The European Court of Justice (ECJ) gave its much awaited ruling in the Test-Achats case on 1 March 2011. The case stemmed from a challenge from a Belgian consumer association asking whether the exemption in Article 5(2) of Directive 2004/113/EC (2004 Directive) is compatible with the prohibition on discrimination on the grounds of gender enshrined as a fundamental right of the European Union. The exemption allows insurers to use gender-related factors in determining premiums and benefits under insurance policies and to apply differentiated terms on the basis of gender in the provision of insurance services.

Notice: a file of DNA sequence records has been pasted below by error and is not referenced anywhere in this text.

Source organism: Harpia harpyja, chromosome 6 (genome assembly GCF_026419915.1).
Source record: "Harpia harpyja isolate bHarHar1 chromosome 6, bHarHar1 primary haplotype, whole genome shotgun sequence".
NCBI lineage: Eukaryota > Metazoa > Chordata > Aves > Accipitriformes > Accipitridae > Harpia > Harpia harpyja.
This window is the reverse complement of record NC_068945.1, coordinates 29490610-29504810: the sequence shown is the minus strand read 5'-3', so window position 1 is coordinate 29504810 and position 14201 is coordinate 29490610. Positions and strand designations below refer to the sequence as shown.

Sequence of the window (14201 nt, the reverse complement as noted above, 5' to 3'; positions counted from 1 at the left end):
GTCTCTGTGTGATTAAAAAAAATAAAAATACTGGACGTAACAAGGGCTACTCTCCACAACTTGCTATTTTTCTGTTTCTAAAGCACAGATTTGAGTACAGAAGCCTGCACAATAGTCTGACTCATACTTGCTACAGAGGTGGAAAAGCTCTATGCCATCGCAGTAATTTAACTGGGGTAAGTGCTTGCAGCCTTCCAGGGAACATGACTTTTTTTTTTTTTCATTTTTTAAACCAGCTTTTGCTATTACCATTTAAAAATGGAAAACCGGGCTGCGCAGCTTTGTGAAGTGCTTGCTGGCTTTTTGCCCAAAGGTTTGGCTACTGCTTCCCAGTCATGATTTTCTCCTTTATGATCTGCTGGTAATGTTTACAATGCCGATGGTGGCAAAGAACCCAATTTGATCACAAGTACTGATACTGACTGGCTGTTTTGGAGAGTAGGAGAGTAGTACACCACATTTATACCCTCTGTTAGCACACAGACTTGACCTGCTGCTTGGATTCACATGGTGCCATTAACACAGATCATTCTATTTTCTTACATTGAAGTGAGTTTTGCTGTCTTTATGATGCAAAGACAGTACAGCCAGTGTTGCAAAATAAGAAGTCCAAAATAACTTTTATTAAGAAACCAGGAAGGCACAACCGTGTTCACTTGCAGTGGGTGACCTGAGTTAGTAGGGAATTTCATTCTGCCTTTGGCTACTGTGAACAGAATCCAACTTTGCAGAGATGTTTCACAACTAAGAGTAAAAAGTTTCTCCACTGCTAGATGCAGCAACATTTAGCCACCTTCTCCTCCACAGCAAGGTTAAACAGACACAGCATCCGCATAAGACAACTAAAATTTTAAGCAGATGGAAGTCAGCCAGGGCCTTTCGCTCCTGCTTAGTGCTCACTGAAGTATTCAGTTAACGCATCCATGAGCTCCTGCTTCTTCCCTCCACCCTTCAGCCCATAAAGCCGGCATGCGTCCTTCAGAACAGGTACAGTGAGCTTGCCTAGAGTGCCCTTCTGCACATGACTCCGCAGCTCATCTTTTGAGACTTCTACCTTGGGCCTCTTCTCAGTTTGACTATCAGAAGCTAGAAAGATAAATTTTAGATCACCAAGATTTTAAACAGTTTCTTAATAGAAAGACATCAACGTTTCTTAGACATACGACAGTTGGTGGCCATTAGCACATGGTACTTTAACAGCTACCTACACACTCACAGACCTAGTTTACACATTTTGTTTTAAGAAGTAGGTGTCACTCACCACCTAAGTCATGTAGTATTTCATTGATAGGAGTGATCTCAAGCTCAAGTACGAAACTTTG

The ECJ ruled that the exemption in Article 5(2) of the 2004 Directive is invalid. However, the ECJ granted a transitional period of relief for implementation. The effect of this is that, as from 21 December 2012, it will be unlawful to use gender-related factors for determining premiums and benefits under insurance policies. This is significant for many insurers in Europe which use gender as a risk factor for pricing both general and life insurance policies.